During the past 40 years, the income gap between top and bottom earners has expanded from a slim fissure to a yawning chasm. In 1980, the top 1% of U.S. earners held roughly 10% of the national income, while the bottom 50% controlled 20-25%. Since 2000, the top 1% has controlled about 20% of national income and the bottom 50% has held less than 13%.1
Although several complex and interacting factors contribute to this growing inequality, the changing way we work reveals a lot about how we got here — and where we might be heading. Automation is increasingly important in manufacturing and is clearly affecting jobs. The effects are seen in the U.S. as well as in Europe, both locations where income disparity tends to be higher than in other parts of the world.
Economists have estimated that 10-47% of U.S. jobs will become obsolete because of automation.2,3,4 This stark outlook has only been amplified by the COVID-19 pandemic, which has forced some large U.S. manufacturers to accelerate their move toward automation. COVID-19 also has brought a widespread shift to remote work that has affected various regions of the world in different ways.
Experts recently discussed these issues during Regional Inequality in Europe and the United States, a virtual conference hosted by Kenan Institute affiliate CREATE and the Institute for Economic Research and Policy at the University of Bremen.
The labor market offers insights on how automation can lead to economic inequality. Automation can affect labor through what are known as wage and composition effects.5 The wage effect occurs when there is a change in which skills are in demand, causing wages to rise for jobs requiring those skills, usually those requiring non-routine cognitive skills. The composition effect happens when jobs become completely automated because of emerging technologies, and thus disappear, as new jobs are created to complement the new technologies.
Mary Kaltenberg from Pace University studies these effects and how they might be working together to increase inequality in Europe. Her analysis reveals that automation multiplies inequality by reducing both demand and wages for jobs requiring lower levels of education. For every country studied, disruptive automation technologies increased inequality.
According to Kaltenberg’s analysis, the shift is driven more by the changing composition of jobs than by wage changes. Jobs that are at high risk of being automated are paid relatively similarly to one another, while jobs that are at lower risk of automation have a wider range of wages. Thus, as workers move into jobs that are less likely to be automated, inequality increases. The top half of the distribution is most affected; as preexisting middle-income jobs disappear, the difference in earnings between new middle-income earners and high-income earners increases. This trend provides further evidence that the upper tail of the wage distribution continues to increase as lower wages stagnate.
The progression of technology doesn’t necessarily have to destroy jobs and livelihoods, according to UNC Professor Nichola Lowe. At the conference, Lowe detailed several strategies that could save jobs even as companies turn toward automation.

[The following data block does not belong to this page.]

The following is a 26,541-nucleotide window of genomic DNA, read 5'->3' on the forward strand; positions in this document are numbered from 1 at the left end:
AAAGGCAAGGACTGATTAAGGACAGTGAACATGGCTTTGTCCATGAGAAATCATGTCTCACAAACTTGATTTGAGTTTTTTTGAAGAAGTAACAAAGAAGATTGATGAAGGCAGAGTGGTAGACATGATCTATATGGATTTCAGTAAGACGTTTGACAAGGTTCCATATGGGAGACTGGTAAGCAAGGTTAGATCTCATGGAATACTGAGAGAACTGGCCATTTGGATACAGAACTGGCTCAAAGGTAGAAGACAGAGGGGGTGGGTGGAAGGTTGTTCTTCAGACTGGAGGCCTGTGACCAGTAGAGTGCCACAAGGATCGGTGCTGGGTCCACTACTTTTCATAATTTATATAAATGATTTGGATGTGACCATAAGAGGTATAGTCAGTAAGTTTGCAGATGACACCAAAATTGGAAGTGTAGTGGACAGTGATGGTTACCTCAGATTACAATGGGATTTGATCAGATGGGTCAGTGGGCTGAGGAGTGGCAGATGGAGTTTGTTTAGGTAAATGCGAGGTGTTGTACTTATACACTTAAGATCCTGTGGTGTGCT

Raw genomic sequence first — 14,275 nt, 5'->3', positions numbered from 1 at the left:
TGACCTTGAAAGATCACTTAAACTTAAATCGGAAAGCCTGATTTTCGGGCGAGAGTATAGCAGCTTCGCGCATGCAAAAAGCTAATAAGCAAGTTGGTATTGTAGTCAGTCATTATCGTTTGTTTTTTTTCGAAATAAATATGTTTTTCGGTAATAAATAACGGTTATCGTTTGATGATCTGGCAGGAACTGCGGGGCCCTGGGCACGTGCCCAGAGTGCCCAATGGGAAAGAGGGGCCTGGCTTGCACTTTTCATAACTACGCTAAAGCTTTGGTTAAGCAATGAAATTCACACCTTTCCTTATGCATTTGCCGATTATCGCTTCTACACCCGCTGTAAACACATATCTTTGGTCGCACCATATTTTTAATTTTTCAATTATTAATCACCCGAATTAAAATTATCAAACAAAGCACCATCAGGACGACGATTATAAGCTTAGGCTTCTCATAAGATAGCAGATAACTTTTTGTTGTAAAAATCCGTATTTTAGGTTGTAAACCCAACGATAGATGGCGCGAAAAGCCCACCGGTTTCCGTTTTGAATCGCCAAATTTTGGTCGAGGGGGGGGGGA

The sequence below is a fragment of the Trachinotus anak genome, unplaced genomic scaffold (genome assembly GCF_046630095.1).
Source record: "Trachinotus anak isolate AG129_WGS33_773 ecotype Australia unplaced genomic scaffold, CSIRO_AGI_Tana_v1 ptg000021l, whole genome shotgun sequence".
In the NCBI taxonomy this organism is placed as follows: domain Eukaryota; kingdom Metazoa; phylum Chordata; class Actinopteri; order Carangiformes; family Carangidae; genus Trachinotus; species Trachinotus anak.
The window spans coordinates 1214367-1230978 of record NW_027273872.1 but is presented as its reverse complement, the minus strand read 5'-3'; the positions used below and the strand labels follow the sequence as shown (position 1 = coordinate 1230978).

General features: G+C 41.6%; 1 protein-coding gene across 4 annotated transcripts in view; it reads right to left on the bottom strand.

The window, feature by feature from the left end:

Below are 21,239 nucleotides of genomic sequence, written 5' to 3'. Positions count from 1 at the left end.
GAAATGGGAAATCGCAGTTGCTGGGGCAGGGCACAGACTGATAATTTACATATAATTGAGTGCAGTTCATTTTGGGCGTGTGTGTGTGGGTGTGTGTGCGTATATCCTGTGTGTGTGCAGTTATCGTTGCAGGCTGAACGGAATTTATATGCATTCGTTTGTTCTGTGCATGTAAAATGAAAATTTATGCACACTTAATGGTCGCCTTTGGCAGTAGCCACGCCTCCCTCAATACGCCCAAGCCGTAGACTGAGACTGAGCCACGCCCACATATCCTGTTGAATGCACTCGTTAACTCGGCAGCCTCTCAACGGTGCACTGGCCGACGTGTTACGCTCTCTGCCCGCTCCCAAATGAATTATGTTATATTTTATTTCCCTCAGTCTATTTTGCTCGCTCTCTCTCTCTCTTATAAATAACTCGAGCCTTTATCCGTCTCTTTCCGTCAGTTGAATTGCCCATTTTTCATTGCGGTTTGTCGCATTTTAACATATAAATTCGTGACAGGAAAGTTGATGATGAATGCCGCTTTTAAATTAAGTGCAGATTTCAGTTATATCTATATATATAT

For example, deliberately slowing down technological adoption can create critical time to develop worker-friendly solutions. A related approach is to implement vocational training aimed at helping workers move into new positions within their organizational and industry setting. Investments in regional infrastructure, combined with worker protections mandated through formal contracts and local hiring agreements, can also help reduce job loss.
Another powerful strategy is to reposition workers who are at high risk of job loss as technology-guiding experts who help inform job-enhancing solutions. Starsky Robotics in San Francisco is applying this strategy for developing self-driving vehicles. The company is pairing experienced commercial truck drivers with artificial intelligence experts to design a new physical infrastructure that would let truck drivers stay close to home, where they would remotely control large fleets of self-driving vehicles.
As we move into the future, it will be key to coordinate advancing innovation and improving business management with expanding workforce development in a way that supports both innovation and equity.
Although COVID-19 brought a swift shift to telecommuting, not all jobs can be done from home. Rüdiger Ahrend from the Organisation for Economic Co-operation and Development (OECD) examined how the regional economic impacts of COVID-19 have differed, depending on the share of jobs in the region that could be performed remotely. His assessment of how well various U.S. and European cities and regions transitioned to remote work reveals significant differences both between and within countries.
Within countries, there was a 15 percentage-point difference between regions with the highest and lowest share of jobs that could be performed remotely. As would be expected, jobs located in large cities tended to be more amenable to remote work, which may help alleviate the sizeable economic impacts COVID-19 shutdowns have had on cities. Ahrend also found that the skills of the labor force in a region influence that area’s potential for remote working.
Remote working and its economic impacts will likely remain to some extent even after the COVID-19 pandemic subsides. We already see a trend toward workers moving from urban areas to semi-dense or rural areas. Although rural areas close to a prosperous city are most likely to benefit from this migration, regions can increase their attraction to remote workers by investing in transportation infrastructure and fast internet connections. If it sticks, the movement of telecommuting workers to areas beyond major metropolitan regions could have important implications for how — and where — people live and work in the future.